Eyes in the dark, a watcher in the night… or is it just the wind?
Mature-Content Rating: PG-13 (Mature themes, sexual content, and course language)
Do you ever feel like you are being watched. Your head whirls around, the shadows creep toward you, your heart beats louder, rising in your chest, but you see no one: no pair of eyes from within that darkened veil of night, no watcher in the shadows. How foolish you feel, how silly, but the paranoia mounts until you reach the comfort of your home. Only then, does the fear subside… mostly. That house of your, that home, that haven of safety still has windows, those panes of glass like two-way eyes in the darkness which cloaks the sky, and your house, in an invisible haze.
If you have ever felt like this, you have felt like Nichole (the protagonist) who is stalked by the Night Watcher… or is it just her imagination?
Night Watcher is a crime mystery. Think, police procedural, but then forget that you ever thought that. Chris Longmuir pulls the reader into the lives of her characters, and there is almost more about the people involved than the mystery itself. The point-of-view jumps around like a happy-go-lucky rabbit, but this is not a bad thing. Often lots of POV changes can leave the reader confused or uninterested, however, Longmuir seems to have a knack for it. By jumping between characters, the reader gets a chance to be inside the head of almost every character involved. This works well because the scenes are short and to the point, keeping things moving so that one character POV is not left hanging for too long. The internal thought processes mixed with a hopping POV give this book a great flow, as well as developing the characters well.
There are just enough back-story-reveals to round out the characters, keeping the reader interested in what is going on. Often with mystery novels, the author holds things back to let the suspense build. Longmuir takes the completely opposite approach. The reader gets to experience the unfolding story though the eyes of victim, police, lover, friend, enemy, villain, and much more. Instead of not knowing what is going on, Longmuir open up the mystery for the reader, while still allowing the villainous moments to be just as thrilling. The “night watcher,” for which the book is named, gets his time in the lime light, but his curious ways are still shrouded in enough mystery to keep things interesting. The night watcher’s POV moments were not over-powering, but delightfully speckled throughout, building suspenseful/dark moments into otherwise dramatic events.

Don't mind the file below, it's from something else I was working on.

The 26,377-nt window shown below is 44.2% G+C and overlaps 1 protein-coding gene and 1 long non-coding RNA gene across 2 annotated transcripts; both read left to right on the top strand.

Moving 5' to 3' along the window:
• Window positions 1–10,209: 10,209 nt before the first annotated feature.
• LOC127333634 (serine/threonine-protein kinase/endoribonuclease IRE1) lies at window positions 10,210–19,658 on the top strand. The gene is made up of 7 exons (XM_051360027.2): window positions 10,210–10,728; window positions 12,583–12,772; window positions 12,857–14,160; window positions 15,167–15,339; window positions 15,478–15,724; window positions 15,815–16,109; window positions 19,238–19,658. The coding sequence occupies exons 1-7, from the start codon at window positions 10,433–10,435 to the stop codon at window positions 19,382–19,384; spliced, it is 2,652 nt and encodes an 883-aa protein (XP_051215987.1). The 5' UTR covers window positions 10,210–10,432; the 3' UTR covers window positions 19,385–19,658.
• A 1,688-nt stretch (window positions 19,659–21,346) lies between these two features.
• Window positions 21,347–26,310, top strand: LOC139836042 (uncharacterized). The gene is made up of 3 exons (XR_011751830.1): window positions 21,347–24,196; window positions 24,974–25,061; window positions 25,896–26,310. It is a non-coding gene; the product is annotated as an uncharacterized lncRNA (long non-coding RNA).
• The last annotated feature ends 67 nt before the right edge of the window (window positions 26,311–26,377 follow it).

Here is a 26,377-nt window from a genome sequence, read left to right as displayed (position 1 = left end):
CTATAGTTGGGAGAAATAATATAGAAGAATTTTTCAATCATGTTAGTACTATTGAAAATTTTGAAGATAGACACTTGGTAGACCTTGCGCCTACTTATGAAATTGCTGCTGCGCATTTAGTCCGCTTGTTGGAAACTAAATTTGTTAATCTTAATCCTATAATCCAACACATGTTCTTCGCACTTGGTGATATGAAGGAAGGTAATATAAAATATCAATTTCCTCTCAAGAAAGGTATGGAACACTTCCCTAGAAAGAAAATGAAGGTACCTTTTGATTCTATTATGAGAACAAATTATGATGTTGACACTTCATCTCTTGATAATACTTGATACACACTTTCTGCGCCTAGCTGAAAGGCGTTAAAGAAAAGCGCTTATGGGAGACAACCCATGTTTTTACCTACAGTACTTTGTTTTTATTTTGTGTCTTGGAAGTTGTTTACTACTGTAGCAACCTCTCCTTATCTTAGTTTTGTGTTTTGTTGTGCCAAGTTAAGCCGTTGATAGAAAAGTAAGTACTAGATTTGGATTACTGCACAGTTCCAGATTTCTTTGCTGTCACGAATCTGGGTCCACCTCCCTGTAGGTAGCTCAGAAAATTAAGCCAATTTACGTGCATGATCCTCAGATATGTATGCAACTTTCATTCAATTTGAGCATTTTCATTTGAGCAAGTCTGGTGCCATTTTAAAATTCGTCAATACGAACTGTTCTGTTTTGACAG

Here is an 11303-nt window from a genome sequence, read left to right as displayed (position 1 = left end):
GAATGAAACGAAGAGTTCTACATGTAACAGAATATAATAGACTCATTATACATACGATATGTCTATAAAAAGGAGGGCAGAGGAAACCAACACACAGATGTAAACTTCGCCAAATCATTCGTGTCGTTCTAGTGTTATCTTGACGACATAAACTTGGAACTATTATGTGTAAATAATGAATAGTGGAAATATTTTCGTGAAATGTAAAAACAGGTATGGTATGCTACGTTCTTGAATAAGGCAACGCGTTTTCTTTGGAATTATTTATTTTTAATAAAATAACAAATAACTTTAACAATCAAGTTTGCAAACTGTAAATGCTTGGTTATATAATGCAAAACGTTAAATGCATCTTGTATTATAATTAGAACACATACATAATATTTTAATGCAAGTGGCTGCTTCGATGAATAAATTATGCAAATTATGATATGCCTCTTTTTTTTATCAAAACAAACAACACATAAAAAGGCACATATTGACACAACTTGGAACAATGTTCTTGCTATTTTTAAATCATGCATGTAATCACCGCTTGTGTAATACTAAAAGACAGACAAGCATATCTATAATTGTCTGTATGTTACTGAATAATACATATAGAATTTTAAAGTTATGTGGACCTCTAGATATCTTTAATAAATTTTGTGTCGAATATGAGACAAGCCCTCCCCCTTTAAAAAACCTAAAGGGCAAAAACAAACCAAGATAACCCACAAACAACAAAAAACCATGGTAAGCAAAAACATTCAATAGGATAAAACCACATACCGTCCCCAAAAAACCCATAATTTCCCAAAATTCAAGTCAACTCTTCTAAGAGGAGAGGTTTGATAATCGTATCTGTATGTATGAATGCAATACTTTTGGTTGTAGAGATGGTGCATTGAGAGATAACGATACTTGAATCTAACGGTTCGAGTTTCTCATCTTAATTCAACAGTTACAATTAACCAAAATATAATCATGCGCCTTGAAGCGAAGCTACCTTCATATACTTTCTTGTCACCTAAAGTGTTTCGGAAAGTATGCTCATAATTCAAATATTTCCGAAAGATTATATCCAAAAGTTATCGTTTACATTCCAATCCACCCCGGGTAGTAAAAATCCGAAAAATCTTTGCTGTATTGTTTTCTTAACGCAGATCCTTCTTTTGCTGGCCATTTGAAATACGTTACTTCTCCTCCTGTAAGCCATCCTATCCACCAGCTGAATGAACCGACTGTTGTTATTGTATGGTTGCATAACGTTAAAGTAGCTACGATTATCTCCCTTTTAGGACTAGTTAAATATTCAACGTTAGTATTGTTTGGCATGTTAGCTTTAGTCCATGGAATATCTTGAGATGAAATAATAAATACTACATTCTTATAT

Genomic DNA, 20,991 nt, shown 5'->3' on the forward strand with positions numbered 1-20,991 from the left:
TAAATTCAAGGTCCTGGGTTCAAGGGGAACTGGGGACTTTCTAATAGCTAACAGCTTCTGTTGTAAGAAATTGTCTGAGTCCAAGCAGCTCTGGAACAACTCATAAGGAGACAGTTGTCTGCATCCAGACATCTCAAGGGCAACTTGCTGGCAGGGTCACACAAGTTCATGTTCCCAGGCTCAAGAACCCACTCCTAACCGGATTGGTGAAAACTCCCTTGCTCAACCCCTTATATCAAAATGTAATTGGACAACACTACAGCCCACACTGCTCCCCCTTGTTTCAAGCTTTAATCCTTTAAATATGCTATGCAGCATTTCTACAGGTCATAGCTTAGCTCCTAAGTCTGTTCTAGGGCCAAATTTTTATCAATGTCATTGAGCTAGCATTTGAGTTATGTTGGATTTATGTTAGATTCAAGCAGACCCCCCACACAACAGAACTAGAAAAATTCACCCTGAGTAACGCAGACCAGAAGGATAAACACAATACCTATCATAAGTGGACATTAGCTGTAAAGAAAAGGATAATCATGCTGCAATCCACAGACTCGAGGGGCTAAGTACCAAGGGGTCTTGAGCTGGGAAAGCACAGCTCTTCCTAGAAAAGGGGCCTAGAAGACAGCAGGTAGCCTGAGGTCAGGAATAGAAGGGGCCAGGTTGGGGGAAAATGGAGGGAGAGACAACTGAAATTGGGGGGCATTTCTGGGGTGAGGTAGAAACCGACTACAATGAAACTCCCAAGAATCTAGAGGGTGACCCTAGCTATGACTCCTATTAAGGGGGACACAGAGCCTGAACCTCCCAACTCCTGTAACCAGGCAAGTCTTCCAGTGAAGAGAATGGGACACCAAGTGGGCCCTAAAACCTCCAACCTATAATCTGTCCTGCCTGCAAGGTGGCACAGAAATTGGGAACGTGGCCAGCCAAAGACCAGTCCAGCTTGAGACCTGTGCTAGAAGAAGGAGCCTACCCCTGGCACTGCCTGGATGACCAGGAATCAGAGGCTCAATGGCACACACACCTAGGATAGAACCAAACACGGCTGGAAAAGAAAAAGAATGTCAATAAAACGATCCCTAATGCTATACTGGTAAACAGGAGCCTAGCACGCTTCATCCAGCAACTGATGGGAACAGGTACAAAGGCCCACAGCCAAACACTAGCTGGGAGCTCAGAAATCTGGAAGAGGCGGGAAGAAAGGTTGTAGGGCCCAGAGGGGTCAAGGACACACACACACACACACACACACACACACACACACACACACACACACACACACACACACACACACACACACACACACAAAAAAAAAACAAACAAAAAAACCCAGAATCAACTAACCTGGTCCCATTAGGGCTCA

After finishing this book, I am surprised at its length. It gives the reader that poppy teen feeling, which often will translate into a shorter book. Night Watcher is not incredibly long, but it runs over 300 pages. Though it is packed full of characters and plot, there is not a whole lot of writing to go with it. Every now and again, the reader is struck by a wonderfully crafted scene, but for the most part I found the writing a little dry and lacking flavour. The story and characters hold potential, but it is sadly unrealised.
The book moves quickly, but not necessarily because of what is happening. There are brief what-is-going-to-happen-next moments, but mostly it is a story about a bunch of characters living out their lives: going to work, going home, and fighting with their spouse (yes there is lots of drama in this book). Though a fast pace can be good, sometimes I felt like the book moved a little too fast, not letting me stop and breathe in the scene. The pacing is artificially inflated with a lack of words instead of artfully enhanced through flavourful description. Such lack leads to a lack of emotion within the scenes, thus a lack of connection with the characters.
Most scenes lack description of any kind, and the ones that do have description are few and far between. The characters spend most of their time talking to each other, or talking to themselves. Though this is delightful, it lacks scene/emotion building. As a reader, I felt like an innocent bystander, watching events unfold, instead of being drawn into the story.
POV changes to minor characters adds flavour, but the reader isn’t given enough time to actually get to know/care about them. Though the POV changes inform the reader about some of the other characters and the struggles they are having at home/at work, it comes across as unfocused. Many of the POVs were well done, but a number of them added little or nothing and could have been left out entirely, approaching the scenes from a different angle to enhance the flavour.
Night Watcher is wonderful for the reader who likes crime mysteries and lots of drama. It is packed full of characters and the story is wonderfully crafted. It moves at a fast pace, but sadly lacks the emotional punch that draws a reader in. If you enjoy crime mysteries, this book is for you.
Where you can find it: